• Sat
  • Dec 27, 2014
  • Updated: 3:22am

Group living increases chance of survival

PUBLISHED : Tuesday, 29 December, 1998, 12:00am
UPDATED : Tuesday, 29 December, 1998, 12:00am
 

Many animals live in large groups or colonies in order to survive.


Plains animals such as zebras, antelopes and wildebeest have nowhere to hide so they roam the open grasslands in herds of hundreds or thousands to reduce the chance of being attacked.


Some keep a look-out while the rest feed.


When fleeing an attack, their sheer numbers confuse their predators.


Lions, hyenas and wolves live in groups because it's hard to kill the prey alone.


Having chosen a victim, the team spreads out to approach it from different directions, trying to separate it from the herd.


They then make a combined attack, chasing their prey till it tires so they can pull it down together.


Roosting together helps bats conserve energy - when they roost alone they are more restless.


An amazing 20 million Mexican free-tailed bats can be found hanging in a single cave in Texas! This roosting group also helps maintain the right temperature and humidity levels inside the cave.


As there are few suitable caves for the Garter Snake of North America to hibernate in, thousands of them slither into a tiny space and hole up together in a tangled mass.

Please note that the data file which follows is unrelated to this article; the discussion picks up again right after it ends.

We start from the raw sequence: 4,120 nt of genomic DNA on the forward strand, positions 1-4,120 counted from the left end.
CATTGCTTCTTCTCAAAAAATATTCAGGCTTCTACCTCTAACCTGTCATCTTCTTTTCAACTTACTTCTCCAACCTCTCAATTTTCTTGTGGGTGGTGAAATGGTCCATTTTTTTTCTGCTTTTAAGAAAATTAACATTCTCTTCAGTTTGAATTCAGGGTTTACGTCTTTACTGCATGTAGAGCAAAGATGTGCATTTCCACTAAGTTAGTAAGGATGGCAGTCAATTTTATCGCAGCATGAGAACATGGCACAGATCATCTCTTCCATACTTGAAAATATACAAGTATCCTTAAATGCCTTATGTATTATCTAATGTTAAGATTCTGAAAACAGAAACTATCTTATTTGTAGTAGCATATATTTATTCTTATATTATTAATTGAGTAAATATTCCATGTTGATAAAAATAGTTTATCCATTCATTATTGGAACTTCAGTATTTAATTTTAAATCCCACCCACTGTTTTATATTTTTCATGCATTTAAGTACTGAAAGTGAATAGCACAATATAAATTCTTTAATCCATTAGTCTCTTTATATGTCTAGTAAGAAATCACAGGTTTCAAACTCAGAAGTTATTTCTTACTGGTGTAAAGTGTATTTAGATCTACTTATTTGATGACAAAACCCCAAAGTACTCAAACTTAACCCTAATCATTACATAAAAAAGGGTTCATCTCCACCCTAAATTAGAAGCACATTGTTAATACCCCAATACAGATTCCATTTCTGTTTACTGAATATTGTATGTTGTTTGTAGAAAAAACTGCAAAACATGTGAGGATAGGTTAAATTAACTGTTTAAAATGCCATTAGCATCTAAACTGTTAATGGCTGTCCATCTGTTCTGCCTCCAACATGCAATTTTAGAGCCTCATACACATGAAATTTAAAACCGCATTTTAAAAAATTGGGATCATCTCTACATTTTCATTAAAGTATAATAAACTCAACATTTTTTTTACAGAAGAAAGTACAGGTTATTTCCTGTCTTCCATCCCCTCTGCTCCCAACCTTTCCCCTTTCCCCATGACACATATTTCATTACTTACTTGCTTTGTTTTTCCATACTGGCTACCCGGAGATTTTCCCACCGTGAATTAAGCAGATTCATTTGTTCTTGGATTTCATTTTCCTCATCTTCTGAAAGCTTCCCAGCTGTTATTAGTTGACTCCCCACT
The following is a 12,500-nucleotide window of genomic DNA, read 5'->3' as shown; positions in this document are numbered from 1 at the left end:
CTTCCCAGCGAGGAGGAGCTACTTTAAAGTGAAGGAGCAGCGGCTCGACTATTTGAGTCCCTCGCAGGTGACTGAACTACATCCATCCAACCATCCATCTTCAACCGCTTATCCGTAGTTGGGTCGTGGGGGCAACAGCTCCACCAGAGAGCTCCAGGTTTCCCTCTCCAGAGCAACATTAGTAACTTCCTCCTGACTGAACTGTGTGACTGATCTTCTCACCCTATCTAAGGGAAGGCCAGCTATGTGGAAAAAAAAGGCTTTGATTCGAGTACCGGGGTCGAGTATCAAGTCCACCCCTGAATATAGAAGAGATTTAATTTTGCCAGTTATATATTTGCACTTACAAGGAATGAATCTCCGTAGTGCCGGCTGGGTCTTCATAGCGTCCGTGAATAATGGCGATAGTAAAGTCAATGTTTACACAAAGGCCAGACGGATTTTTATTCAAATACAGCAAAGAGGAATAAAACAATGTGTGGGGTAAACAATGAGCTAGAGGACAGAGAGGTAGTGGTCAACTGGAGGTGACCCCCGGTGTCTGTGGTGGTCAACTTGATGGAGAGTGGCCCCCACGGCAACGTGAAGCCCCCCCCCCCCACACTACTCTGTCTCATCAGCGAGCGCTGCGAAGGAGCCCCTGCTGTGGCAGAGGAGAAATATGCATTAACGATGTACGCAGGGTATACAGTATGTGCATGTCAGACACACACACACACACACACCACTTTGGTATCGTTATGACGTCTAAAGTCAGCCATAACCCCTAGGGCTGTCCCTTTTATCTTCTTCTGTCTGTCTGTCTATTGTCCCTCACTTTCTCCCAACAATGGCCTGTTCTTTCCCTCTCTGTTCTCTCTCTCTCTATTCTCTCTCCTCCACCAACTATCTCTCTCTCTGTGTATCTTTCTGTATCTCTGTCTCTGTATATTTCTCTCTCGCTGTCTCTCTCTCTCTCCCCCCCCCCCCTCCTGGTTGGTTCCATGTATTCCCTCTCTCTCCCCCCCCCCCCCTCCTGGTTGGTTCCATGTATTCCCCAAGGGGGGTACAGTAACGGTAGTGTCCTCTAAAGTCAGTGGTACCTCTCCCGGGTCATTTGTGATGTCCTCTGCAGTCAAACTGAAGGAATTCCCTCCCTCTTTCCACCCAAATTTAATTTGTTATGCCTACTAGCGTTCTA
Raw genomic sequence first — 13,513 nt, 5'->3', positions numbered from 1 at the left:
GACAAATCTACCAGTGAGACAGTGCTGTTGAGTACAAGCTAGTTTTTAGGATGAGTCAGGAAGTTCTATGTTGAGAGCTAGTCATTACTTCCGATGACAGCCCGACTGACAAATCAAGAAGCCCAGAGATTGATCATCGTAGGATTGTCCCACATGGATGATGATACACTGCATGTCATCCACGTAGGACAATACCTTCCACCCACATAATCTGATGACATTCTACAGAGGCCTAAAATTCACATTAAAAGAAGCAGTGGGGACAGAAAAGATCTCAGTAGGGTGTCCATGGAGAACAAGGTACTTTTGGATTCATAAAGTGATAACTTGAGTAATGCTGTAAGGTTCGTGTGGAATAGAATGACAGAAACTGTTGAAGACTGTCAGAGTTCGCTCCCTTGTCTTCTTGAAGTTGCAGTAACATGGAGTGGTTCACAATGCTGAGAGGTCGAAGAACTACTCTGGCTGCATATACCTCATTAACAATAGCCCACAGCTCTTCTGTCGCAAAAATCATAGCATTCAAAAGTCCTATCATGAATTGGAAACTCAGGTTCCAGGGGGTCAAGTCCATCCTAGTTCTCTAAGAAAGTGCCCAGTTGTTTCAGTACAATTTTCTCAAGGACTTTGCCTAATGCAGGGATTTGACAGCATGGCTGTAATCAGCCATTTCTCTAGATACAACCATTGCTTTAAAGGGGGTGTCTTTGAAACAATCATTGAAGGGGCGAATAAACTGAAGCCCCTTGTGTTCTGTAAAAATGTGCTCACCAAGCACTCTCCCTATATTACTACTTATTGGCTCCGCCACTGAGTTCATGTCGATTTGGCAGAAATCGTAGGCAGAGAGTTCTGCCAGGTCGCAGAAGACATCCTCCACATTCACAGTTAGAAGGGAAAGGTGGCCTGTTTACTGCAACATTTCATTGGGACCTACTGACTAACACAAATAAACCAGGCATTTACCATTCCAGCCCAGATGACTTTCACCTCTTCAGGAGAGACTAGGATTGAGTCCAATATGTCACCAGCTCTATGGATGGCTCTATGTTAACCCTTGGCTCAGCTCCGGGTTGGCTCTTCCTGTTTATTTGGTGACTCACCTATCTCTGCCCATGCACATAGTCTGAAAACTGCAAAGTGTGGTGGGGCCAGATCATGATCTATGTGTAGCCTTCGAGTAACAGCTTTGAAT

Snakes usually breed soon after rousing from hibernation so living together means they can find a mate quickly.


Certain fish swim in schools of many thousands. They all swim in the same direction, speeding up, slowing down and turning together.


This formation swimming means turbulence from others is avoided, drag is reduced and all swim more efficiently.


Social bees and wasps - and all ants - live a highly organised life in large colonies.


A single nest may contain as many as 20,000 wasps.


As well as the one queen who only lays eggs, there are thousands of infertile worker wasps.


Some act as builders, keeping the nest in good repair, while others collect food and care for the grubs.


All are dependent on each other - none could survive alone.


Both cormorants and pelicans co-operate when fishing, driving shoals of fish into a restricted area.


The crowded fish make it easy for the birds to seize their quarry when they dip their bills into the water.


WWF HK is a local charity environmental organisation established in 1981 which aims to build a future in which people can live in harmony with nature. For information, call 2526-1011 or e-mail to http://www.wwf.org.hk

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